Friday, January 3, 2014

Lost and Found

Wouldn’t it be great if there were a lost and found box for life? You could occasionally peruse its contents to locate “things” you’d lost along the way: “Oh, look! It’s my self-esteem! I can’t remember the last time I saw that” or “Hey! Look at those life goals! I’d completely forgotten they existed!” Unfortunately, that isn’t the case. While we might find a pair of sunglasses or a phone in a state similar to that in which we lost them, it’s unlikely that we ever find these other intangible things—if we find them, that is—in quite the same condition.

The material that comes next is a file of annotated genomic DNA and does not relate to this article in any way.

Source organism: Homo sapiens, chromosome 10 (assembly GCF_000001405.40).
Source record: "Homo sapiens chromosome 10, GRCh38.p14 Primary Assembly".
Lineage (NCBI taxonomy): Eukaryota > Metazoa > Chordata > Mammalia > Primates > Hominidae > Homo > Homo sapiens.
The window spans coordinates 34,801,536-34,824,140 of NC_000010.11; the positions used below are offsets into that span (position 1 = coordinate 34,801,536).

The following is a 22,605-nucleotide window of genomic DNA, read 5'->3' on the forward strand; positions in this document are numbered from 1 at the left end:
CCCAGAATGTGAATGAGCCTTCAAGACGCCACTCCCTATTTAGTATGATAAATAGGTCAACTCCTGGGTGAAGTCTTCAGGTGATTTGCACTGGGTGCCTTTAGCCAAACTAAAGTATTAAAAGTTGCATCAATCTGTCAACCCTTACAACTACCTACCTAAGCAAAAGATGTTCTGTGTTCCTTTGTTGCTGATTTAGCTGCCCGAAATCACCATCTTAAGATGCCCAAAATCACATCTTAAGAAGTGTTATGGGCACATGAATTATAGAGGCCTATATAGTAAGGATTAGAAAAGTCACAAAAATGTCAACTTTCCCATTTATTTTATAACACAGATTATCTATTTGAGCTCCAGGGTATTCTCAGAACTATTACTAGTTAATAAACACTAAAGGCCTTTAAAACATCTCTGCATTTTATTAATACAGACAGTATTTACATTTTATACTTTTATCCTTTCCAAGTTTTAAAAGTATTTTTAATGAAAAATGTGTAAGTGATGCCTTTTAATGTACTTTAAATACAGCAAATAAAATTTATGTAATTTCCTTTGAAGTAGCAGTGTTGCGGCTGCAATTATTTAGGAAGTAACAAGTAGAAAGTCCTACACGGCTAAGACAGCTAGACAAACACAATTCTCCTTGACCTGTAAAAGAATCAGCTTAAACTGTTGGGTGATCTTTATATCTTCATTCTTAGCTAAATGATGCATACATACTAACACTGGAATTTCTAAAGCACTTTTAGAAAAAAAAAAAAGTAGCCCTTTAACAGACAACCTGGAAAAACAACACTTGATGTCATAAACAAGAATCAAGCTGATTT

Around here, 2013 has been a year of profound loss as I said goodbye to my mother, and it’s been extraordinarily difficult, over the past few weeks, to see beyond that heartache. The thought of entering a new year without my mother is unfathomable. I can’t help but think of all the things that she’ll miss. I keep expecting her to call. I keep picking up my phone to text her the latest pictures of Bennett’s antics. Most days, I’m still waiting for the weight of my mother’s absence to sink in, the loss suspended somewhere just out of grasp. Other days, however, it knocks me over and takes my breath away.